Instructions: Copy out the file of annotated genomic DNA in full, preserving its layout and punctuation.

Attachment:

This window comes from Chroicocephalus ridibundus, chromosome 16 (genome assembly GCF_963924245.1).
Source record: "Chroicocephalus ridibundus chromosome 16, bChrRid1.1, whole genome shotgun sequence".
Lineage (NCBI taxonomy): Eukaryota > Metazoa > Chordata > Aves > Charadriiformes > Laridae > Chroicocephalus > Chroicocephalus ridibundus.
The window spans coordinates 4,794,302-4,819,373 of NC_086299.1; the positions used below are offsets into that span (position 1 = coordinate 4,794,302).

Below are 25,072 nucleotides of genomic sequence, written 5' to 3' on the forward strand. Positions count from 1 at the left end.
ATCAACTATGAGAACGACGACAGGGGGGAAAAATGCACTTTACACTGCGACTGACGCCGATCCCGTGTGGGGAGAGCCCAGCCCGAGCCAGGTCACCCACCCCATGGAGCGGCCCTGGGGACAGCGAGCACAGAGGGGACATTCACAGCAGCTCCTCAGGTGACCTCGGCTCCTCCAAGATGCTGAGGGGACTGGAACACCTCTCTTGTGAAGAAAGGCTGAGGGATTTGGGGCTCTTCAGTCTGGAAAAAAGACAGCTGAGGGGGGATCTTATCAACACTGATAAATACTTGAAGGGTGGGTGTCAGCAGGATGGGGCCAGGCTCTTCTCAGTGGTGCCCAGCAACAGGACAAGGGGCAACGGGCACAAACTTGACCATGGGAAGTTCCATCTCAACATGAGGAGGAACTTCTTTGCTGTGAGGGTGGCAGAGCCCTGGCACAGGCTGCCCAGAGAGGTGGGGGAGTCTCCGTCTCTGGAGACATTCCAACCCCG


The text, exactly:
This window comes from Chroicocephalus ridibundus, chromosome 16 (genome assembly GCF_963924245.1).
Source record: "Chroicocephalus ridibundus chromosome 16, bChrRid1.1, whole genome shotgun sequence".
Lineage (NCBI taxonomy): Eukaryota > Metazoa > Chordata > Aves > Charadriiformes > Laridae > Chroicocephalus > Chroicocephalus ridibundus.
The window spans coordinates 4,794,302-4,819,373 of NC_086299.1; the positions used below are offsets into that span (position 1 = coordinate 4,794,302).

Below are 25,072 nucleotides of genomic sequence, written 5' to 3' on the forward strand. Positions count from 1 at the left end.
ATCAACTATGAGAACGACGACAGGGGGGAAAAATGCACTTTACACTGCGACTGACGCCGATCCCGTGTGGGGAGAGCCCAGCCCGAGCCAGGTCACCCACCCCATGGAGCGGCCCTGGGGACAGCGAGCACAGAGGGGACATTCACAGCAGCTCCTCAGGTGACCTCGGCTCCTCCAAGATGCTGAGGGGACTGGAACACCTCTCTTGTGAAGAAAGGCTGAGGGATTTGGGGCTCTTCAGTCTGGAAAAAAGACAGCTGAGGGGGGATCTTATCAACACTGATAAATACTTGAAGGGTGGGTGTCAGCAGGATGGGGCCAGGCTCTTCTCAGTGGTGCCCAGCAACAGGACAAGGGGCAACGGGCACAAACTTGACCATGGGAAGTTCCATCTCAACATGAGGAGGAACTTCTTTGCTGTGAGGGTGGCAGAGCCCTGGCACAGGCTGCCCAGAGAGGTGGGGGAGTCTCCGTCTCTGGAGACATTCCAACCCCG